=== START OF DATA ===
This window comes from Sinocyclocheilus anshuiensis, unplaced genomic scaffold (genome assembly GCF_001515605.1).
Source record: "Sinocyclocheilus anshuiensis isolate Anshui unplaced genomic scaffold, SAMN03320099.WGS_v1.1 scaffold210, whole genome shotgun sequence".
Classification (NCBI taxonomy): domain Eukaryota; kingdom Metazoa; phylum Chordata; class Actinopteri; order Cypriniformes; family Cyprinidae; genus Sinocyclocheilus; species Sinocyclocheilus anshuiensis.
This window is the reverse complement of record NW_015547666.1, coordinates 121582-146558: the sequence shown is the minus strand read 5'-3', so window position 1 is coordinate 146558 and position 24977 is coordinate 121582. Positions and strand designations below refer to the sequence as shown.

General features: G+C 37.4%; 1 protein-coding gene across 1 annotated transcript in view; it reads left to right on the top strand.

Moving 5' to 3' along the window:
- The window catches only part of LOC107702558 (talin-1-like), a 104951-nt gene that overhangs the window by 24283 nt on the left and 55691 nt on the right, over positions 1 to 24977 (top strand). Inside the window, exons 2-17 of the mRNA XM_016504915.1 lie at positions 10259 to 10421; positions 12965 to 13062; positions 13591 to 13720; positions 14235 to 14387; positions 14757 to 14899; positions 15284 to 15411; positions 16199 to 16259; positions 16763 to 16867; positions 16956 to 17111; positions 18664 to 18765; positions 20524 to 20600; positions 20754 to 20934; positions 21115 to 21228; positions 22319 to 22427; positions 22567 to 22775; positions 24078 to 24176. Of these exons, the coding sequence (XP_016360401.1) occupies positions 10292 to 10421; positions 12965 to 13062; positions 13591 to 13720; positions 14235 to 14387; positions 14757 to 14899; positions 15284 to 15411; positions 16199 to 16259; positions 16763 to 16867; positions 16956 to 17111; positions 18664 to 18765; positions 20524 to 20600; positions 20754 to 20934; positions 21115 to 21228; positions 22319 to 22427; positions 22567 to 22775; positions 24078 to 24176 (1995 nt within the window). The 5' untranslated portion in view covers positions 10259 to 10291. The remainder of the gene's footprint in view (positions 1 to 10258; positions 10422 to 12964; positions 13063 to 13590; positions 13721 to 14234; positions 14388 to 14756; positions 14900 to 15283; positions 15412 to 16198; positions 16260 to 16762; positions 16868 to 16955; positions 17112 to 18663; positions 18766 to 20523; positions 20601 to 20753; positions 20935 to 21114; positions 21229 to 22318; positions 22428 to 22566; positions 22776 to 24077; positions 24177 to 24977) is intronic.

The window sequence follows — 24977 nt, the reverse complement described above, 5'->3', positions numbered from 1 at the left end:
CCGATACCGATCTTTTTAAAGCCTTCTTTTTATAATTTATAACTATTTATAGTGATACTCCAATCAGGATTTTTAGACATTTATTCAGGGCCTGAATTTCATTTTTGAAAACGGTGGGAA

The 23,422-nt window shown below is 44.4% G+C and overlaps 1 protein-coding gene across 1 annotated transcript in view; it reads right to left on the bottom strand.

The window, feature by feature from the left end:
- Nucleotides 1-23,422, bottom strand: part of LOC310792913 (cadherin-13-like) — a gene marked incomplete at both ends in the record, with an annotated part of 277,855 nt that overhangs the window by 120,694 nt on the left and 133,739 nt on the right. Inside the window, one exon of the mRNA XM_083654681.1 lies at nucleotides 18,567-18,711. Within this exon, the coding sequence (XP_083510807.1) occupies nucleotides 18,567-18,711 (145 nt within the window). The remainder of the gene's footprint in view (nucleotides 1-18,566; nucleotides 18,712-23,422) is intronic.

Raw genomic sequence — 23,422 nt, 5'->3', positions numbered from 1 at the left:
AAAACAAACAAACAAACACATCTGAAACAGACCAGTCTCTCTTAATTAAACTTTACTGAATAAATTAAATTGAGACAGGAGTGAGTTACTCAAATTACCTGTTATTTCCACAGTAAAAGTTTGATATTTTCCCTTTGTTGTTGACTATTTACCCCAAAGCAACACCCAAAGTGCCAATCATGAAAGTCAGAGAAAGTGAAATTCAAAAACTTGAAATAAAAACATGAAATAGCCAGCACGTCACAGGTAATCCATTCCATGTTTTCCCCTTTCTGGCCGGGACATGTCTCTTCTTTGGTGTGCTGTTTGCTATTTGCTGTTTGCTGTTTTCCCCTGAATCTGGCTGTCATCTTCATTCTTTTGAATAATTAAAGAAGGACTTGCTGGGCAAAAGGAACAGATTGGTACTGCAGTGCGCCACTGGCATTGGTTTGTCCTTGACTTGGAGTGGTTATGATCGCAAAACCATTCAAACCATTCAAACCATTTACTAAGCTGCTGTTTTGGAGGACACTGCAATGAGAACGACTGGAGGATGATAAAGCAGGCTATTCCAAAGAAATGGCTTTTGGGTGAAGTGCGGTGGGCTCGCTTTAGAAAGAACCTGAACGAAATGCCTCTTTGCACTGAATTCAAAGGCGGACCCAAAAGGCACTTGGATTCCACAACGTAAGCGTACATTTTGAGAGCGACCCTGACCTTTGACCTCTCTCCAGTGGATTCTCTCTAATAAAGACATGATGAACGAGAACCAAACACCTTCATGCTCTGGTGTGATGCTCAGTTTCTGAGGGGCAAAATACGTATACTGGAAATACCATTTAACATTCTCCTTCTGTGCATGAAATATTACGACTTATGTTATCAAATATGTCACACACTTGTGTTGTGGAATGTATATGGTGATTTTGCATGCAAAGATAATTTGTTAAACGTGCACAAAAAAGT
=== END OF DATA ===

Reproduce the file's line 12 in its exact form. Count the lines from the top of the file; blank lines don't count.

- Nucleotides 1-23,422, bottom strand: part of LOC310792913 (cadherin-13-like) — a gene marked incomplete at both ends in the record, with an annotated part of 277,855 nt that overhangs the window by 120,694 nt on the left and 133,739 nt on the right. Inside the window, one exon of the mRNA XM_083654681.1 lies at nucleotides 18,567-18,711. Within this exon, the coding sequence (XP_083510807.1) occupies nucleotides 18,567-18,711 (145 nt within the window). The remainder of the gene's footprint in view (nucleotides 1-18,566; nucleotides 18,712-23,422) is intronic.